29 USE: Exposure Control Absorption: Protective Clothing Also have to protect skin on other body parts Researchers have been injured:

30 USE: Exposure Control Nitric Acid:

31 USE: Prevent Absorption Phenol

32 USE: Prevent Absorption Sodium Hydroxide

33 USE: Exposure Control Proper Lab Attire Lab coat Closed toe shoes Pants are much safer than shorts and skirts Don’t wear loose clothing Don’t wear tight clothing

34 USE: Exposure Control Ingestion: No mouth pipetting !!! No eating, drinking or applying cosmetics in chemical use areas Wash hands before leaving the lab No food or drink storage in labs

35 USE: Exposure Control Injection: Don’t directly handle broken glassware, needles and other sharp objects

36 USE: Ergonomics Repetitive activities –microscope –computer use –pipetting Manual handling –heavy lifting –pushing carts –shelving items For training or post-injury work-site evaluation, call EH&S


38 CHEMICAL STORAGE Provide Lab Security Keep the public from your chemicals Systems already in place: –Lock your lab when unattended –Do not prop open building doors –Respect the card key system

39 CHEMICAL STORAGE Select locations away from exits Shelves –provide earthquake protection –use overhead storage judiciously –don’t store within 18” of ceiling Sinks –do not store chemicals over a sink –do not store chemicals in a sink

40 CHEMICAL STORAGE Secondary containment –check volume of containment –keep them clean Segregation –separate by hazard class –letter codes

41 CHEMICAL STORAGE Flammables Flammables storage cabinet –required for > 10 gallons of flammable & combustible liquids –inspect for rust –acetic acid

42 CHEMICAL STORAGE Flammables Refrigerators –explosion proof –flammables –regular 1 gal of isopentane did this

43 CHEMICAL STORAGE Compressed Gases Store upright Restrain –metal –two-restraints –no gang chaining Place in safe location Segregate incompatibles

44 CHEMICAL STORAGE Protect the valve Disconnect regulator Use valve cover NO BENCH CLAMPS Mark once emptied Get compressed gas safety training !!

45 TRANSPORTING CHEMICALS Preventing Spills Transportation –use carts with secondary containment –safety carriers Container selection –good condition –compatible

46 SHIPPING SAMPLES Determine if hazardous material Proper packaging and labeling Shipping papers signed by certified person Overseas shipments require Customs Broker contract (contact Procurement) For additional assistance, contact EH&S at 723-5069


48 DISPOSE: Identify Wastes What is hazardous waste? First, it has to be a waste All chemical waste is hazardous Two exceptions: –chemicals listed on the non-hazardous waste list –empty containers with a volume of 5 gallons or less, and that did not contain an extremely hazardous material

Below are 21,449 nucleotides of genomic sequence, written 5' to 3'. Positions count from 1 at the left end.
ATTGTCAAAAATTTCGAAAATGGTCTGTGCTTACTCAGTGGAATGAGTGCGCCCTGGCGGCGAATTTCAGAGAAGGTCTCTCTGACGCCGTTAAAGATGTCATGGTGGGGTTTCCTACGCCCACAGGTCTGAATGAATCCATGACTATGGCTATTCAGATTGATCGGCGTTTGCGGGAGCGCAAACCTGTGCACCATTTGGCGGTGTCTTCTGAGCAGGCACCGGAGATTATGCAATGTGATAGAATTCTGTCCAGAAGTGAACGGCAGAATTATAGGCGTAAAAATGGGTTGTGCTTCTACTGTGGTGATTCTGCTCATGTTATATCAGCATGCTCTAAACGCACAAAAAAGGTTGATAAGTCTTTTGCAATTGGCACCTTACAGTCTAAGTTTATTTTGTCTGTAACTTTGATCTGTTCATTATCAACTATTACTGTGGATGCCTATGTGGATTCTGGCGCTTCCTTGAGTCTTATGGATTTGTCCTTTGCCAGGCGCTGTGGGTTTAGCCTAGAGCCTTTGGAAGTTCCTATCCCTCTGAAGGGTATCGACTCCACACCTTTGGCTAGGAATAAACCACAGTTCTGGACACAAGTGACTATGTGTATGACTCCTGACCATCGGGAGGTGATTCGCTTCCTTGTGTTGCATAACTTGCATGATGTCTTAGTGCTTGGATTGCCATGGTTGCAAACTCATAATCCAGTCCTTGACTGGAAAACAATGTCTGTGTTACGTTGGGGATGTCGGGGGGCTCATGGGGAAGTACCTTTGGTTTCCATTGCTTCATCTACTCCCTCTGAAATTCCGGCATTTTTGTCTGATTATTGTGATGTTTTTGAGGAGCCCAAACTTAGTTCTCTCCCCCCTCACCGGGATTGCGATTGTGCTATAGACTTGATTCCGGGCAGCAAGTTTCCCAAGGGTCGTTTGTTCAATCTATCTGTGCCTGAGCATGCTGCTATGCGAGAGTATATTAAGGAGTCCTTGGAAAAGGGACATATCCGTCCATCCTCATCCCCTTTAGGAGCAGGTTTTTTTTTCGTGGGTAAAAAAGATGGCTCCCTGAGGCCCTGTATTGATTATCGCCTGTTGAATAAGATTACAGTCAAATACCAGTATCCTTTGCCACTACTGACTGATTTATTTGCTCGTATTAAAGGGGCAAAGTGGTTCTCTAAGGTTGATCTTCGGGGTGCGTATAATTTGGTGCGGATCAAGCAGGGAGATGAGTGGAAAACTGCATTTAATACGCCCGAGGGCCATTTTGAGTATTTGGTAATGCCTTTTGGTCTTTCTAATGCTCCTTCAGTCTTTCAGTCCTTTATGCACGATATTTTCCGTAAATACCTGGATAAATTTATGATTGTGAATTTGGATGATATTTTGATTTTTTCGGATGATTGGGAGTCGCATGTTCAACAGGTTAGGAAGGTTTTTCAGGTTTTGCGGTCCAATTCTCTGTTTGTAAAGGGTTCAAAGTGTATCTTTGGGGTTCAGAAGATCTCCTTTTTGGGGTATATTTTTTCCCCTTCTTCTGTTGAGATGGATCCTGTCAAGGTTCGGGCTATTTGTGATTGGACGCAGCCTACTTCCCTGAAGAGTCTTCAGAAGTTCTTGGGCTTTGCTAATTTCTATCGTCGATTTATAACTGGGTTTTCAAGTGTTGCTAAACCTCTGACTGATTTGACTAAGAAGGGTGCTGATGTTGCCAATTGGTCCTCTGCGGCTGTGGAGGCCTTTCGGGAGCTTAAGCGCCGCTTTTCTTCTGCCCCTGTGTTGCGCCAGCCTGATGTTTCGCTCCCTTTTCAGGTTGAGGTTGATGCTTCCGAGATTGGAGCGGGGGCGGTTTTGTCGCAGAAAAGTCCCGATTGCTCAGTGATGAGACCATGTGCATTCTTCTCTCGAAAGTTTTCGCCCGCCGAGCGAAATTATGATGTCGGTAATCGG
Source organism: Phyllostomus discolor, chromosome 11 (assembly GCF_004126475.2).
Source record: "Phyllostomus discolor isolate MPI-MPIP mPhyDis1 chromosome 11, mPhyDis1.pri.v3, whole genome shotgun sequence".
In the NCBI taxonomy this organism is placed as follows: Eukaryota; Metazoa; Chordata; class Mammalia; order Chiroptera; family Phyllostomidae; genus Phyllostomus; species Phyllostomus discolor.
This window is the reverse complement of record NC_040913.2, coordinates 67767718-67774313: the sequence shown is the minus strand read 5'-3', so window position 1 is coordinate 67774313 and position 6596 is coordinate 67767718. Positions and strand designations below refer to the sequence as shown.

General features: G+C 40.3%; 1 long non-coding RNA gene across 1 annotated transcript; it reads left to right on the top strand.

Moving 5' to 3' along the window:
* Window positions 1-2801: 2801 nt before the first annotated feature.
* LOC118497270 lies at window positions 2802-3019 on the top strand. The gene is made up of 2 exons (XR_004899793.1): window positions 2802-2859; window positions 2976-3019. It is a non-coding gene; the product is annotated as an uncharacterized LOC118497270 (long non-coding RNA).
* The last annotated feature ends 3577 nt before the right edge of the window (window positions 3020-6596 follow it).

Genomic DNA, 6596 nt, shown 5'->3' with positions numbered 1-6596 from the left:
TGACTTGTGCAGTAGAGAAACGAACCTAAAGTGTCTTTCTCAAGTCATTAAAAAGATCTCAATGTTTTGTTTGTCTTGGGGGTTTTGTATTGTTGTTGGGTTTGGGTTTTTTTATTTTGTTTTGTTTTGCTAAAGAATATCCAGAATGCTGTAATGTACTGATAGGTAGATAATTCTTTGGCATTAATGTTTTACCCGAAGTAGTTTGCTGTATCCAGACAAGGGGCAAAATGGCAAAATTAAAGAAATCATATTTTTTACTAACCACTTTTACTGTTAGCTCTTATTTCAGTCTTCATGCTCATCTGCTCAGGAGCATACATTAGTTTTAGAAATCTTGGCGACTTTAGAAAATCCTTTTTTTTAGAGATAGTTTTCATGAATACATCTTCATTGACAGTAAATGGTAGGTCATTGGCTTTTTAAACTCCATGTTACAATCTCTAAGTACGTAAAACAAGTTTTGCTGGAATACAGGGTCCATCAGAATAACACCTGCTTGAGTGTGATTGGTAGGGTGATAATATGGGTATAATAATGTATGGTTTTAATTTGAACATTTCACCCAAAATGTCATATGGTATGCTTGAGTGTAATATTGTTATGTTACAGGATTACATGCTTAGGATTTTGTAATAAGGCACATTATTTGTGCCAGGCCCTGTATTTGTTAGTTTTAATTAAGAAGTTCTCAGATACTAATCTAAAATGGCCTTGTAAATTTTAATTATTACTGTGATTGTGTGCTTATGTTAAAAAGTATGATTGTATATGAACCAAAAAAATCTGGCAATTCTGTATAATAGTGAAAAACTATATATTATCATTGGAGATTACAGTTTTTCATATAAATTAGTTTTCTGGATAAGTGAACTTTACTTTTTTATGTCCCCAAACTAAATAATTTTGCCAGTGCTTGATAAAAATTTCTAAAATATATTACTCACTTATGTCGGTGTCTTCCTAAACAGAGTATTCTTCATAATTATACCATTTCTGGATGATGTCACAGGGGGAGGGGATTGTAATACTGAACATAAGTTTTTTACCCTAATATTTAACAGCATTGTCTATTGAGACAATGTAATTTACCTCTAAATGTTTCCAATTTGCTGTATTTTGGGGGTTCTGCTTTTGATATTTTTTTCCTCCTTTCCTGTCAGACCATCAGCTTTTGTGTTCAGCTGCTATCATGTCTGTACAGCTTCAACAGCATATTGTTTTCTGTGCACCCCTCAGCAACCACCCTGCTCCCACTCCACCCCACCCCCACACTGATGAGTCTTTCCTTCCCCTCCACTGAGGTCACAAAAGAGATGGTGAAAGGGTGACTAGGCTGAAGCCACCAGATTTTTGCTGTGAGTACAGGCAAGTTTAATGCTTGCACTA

49 DISPOSE: Identify Wastes Mixed waste –biohazardous + chemical  chemical waste –radioactive + chemical  “call EH&S first”

50 DISPOSE: Label Use one label per container Accumulation start date Hazard identification Fill out completely! Instructions on back Call 5-7520 to get labels

51 DISPOSE: Accumulate Time limit: 9 months acutelyVolume: up to 1 quart of acutely hazardous waste Location: move only if both rooms are –under the control of one PI or supervisor –and on the same floor of a building Keep containers closed

52 DISPOSE: Pickup Procedures On-demand pickup: –when a container is full or has accumulated for 8 months –send in standard pickup request Scheduled pickup: –for repetitive wastes, at least 5 gallons/month –send in blanket pickup request, one form per waste

53 DISPOSE: Prohibitions Illegal Disposal –don’t put in a drain –don’t put in a trash can –don’t intentionally evaporate Transportation Treatment without EH&S approval


55 RESPOND: Life Safety Boxes Life Safety Box Contents Item: Updated by: room map lab emergency contacts lab front cover EH&S inventory printout EH&S

56 RESPOND: Chemical Spill Exposures Safety Shower/ Eyewash Use Stays on once activated Flush for 15 minutes Yell for help Remove clothing Keep injured eye lower Keep area accessible Water accumulates Water not tempered!

57 RESPOND: Chemical Spill Exposures Medical Response - depending on severity ÕEmployees go to Stanford Hospital ER or Sequoia Occupational Health. ÕStudents go to Stanford Hospital ER or Vaden Student Health. ÕTake MSDS with you! Reporting: Complete SU-17 and DWC-1 and SU-16, as appropriate – with assistance from supervisors.

58 RESPOND: Chemical Spill If health threatening: –cal1 9-911 –alert others –evacuate –remain nearby to provide information

59 RESPOND: Chemical Spill When to call EH&S (725-9999): DO call if: –spill is not contained in a hood or a lab bench and might either enter a sink, floor drain, contact soil, or produce hazardous vapor emissions, OR –you can’t complete cleanup within 8 hours DON’T need to call if: –spill is < 50 ml, AND –you are knowledgeable of the hazards, AND –you can clean it up with what you have at-hand

60 RESPOND : Spill Cleanup Spill cleanup kits available at Biology and Chemistry Stores: –Acid / base neutralizer kits –Solvent absorbent kits –Mercury spill kits All contaminated spill cleanup materials must be managed as hazardous waste

61 RESPOND : Fire Extinguisher Know location Keep accessible Get training

62 RESPOND : Exercise Box overhead - heavy? Blocked eyewash and shower Food in lab Jar of juice on benchtop

63 RESPOND : Exercise Secondary containment and lips on shelves in use Heavy items stored on low shelf

64 EH&S Training Resources This is Tier II training. Get operation-specific training (Tier III Training) from your PI or supervisor. Information and training required upon initial assignment to work area where hazardous chemicals are used and prior to assignments involving new exposure situations.

65 EH&S Training Resources Training courses available include (but not limited to) : –Ergonomics (laboratory, computer, safe lifting) –Hazardous Waste Management –Fire Extinguisher –Bloodborne Pathogens –Laser Safety –Compressed Gas –Electrical Safety Contact EH&S at 5-1470 to schedule trainings

66 EH&S Resources SU Environmental Health & Safety 723-0448